Researchers call for immediate ban on window blinds with cords

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NEW YORK (CBS) A new study has researchers calling for a mandatory safety standard to eliminate window blinds with cords. The study finds blinds with cords continue to pose a serious strangulation risk.

Like her namesake, 4-year-old Presley Marie Eastburn loved to sing. "I miss her holding my face and looking into my eyes and telling me, you know, how much she loved me," said her mother, Carol C.

A year ago, Presley was in the family room watching TV alone for about ten minutes, when her parents say she made her way to the window and became entangled in the cord attached to the blinds. "It was like all the life had been sucked out of her," Eastburn said.

Presley had been strangled. She died five days later. Now doctors in the journal Pediatrics are calling for immediate action, saying in a report that window blinds were involved in more than 16,000 and 271 deaths among children over a 25-year period.

Dr. Gary Smith with Nationwide Children's Hospital co-authored the study. "It's just completely unacceptable that we continue to see children die from this cause when we've known about this problem for over 70 years," he said.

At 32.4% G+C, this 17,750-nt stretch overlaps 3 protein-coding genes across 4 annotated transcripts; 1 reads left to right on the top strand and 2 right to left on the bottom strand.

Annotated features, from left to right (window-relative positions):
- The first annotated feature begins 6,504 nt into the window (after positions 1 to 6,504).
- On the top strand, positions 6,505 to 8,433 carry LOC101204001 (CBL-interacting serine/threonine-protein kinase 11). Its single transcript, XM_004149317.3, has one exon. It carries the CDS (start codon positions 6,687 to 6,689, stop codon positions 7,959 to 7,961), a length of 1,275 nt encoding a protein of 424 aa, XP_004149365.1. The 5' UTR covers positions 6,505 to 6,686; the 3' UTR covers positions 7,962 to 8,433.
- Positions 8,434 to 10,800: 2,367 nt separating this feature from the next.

Video from an advocacy group shows how easily they can become entangled. Manufacturers say they're addressing the problem. In a statement, their trade group says a voluntary process with the Consumer Product Safety Commission will result next year in "the most significant change to the window covering safety standard ever," with a requirement that all blinds sold in retail stores or online be cordless or have inaccessible cords -- a change they say should cover more than 80-percent of products sold.

Last year alone, children who died included a two-year-old from Florida, a three year-old from Ohio, a three-year-old from Texas, and Presley, the little girl who used to sing along with mom to a favorite story. "And she would sing it, 'As long as I'm living, my mommy you'll be,'" Eastburn said.

The Eastburns say the blinds they were sold had child-safety features they claim did not work properly. They are suing both the manufacturer and retailer of their blinds. The retailer's attorney told CBS they did not install the blinds, and the manufacturer did not respond to a request for comment.